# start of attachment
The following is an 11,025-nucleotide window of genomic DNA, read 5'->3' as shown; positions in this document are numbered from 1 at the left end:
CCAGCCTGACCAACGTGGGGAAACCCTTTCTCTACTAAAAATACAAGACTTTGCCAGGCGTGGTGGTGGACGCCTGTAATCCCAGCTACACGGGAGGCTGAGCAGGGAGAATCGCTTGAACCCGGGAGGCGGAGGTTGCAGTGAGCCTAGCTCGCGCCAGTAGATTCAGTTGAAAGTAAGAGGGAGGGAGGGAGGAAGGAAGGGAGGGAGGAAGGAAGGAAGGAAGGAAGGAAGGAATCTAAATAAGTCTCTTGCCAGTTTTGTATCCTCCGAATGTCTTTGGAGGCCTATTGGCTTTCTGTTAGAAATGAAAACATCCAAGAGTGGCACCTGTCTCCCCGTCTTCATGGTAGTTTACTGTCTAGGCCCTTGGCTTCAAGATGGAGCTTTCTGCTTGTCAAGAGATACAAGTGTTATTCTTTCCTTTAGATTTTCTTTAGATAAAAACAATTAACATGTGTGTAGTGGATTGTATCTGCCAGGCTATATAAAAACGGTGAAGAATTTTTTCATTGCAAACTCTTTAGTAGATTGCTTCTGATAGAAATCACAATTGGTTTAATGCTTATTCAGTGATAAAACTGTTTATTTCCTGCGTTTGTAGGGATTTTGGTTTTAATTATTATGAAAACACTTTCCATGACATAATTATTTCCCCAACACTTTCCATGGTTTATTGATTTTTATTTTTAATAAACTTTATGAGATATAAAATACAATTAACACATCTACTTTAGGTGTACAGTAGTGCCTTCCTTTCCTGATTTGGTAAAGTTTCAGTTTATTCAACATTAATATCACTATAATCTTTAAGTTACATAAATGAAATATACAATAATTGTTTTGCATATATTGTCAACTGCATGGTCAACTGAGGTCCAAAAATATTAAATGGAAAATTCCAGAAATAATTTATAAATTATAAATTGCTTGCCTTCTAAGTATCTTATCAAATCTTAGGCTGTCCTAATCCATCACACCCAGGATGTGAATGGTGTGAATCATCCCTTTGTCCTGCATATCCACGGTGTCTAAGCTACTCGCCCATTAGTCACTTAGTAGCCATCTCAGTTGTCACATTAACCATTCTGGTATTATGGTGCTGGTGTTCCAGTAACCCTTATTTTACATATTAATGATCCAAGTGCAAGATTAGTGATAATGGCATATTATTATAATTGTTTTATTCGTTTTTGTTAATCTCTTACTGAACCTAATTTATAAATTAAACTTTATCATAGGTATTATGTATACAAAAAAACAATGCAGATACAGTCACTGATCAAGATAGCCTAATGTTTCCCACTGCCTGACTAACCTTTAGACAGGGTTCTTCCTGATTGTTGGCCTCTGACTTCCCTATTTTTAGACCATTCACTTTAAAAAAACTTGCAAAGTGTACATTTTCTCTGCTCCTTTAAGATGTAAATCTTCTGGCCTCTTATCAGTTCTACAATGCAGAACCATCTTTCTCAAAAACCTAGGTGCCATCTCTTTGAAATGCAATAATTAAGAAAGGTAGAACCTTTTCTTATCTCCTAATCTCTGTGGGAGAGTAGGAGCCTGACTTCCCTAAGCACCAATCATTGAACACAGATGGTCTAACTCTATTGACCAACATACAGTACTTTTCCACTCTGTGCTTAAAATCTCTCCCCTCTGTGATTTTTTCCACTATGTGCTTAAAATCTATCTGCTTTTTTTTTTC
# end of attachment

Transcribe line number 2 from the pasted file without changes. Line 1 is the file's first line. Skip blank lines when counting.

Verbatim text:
CCAGCCTGACCAACGTGGGGAAACCCTTTCTCTACTAAAAATACAAGACTTTGCCAGGCGTGGTGGTGGACGCCTGTAATCCCAGCTACACGGGAGGCTGAGCAGGGAGAATCGCTTGAACCCGGGAGGCGGAGGTTGCAGTGAGCCTAGCTCGCGCCAGTAGATTCAGTTGAAAGTAAGAGGGAGGGAGGGAGGAAGGAAGGGAGGGAGGAAGGAAGGAAGGAAGGAAGGAAGGAATCTAAATAAGTCTCTTGCCAGTTTTGTATCCTCCGAATGTCTTTGGAGGCCTATTGGCTTTCTGTTAGAAATGAAAACATCCAAGAGTGGCACCTGTCTCCCCGTCTTCATGGTAGTTTACTGTCTAGGCCCTTGGCTTCAAGATGGAGCTTTCTGCTTGTCAAGAGATACAAGTGTTATTCTTTCCTTTAGATTTTCTTTAGATAAAAACAATTAACATGTGTGTAGTGGATTGTATCTGCCAGGCTATATAAAAACGGTGAAGAATTTTTTCATTGCAAACTCTTTAGTAGATTGCTTCTGATAGAAATCACAATTGGTTTAATGCTTATTCAGTGATAAAACTGTTTATTTCCTGCGTTTGTAGGGATTTTGGTTTTAATTATTATGAAAACACTTTCCATGACATAATTATTTCCCCAACACTTTCCATGGTTTATTGATTTTTATTTTTAATAAACTTTATGAGATATAAAATACAATTAACACATCTACTTTAGGTGTACAGTAGTGCCTTCCTTTCCTGATTTGGTAAAGTTTCAGTTTATTCAACATTAATATCACTATAATCTTTAAGTTACATAAATGAAATATACAATAATTGTTTTGCATATATTGTCAACTGCATGGTCAACTGAGGTCCAAAAATATTAAATGGAAAATTCCAGAAATAATTTATAAATTATAAATTGCTTGCCTTCTAAGTATCTTATCAAATCTTAGGCTGTCCTAATCCATCACACCCAGGATGTGAATGGTGTGAATCATCCCTTTGTCCTGCATATCCACGGTGTCTAAGCTACTCGCCCATTAGTCACTTAGTAGCCATCTCAGTTGTCACATTAACCATTCTGGTATTATGGTGCTGGTGTTCCAGTAACCCTTATTTTACATATTAATGATCCAAGTGCAAGATTAGTGATAATGGCATATTATTATAATTGTTTTATTCGTTTTTGTTAATCTCTTACTGAACCTAATTTATAAATTAAACTTTATCATAGGTATTATGTATACAAAAAAACAATGCAGATACAGTCACTGATCAAGATAGCCTAATGTTTCCCACTGCCTGACTAACCTTTAGACAGGGTTCTTCCTGATTGTTGGCCTCTGACTTCCCTATTTTTAGACCATTCACTTTAAAAAAACTTGCAAAGTGTACATTTTCTCTGCTCCTTTAAGATGTAAATCTTCTGGCCTCTTATCAGTTCTACAATGCAGAACCATCTTTCTCAAAAACCTAGGTGCCATCTCTTTGAAATGCAATAATTAAGAAAGGTAGAACCTTTTCTTATCTCCTAATCTCTGTGGGAGAGTAGGAGCCTGACTTCCCTAAGCACCAATCATTGAACACAGATGGTCTAACTCTATTGACCAACATACAGTACTTTTCCACTCTGTGCTTAAAATCTCTCCCCTCTGTGATTTTTTCCACTATGTGCTTAAAATCTATCTGCTTTTTTTTTTC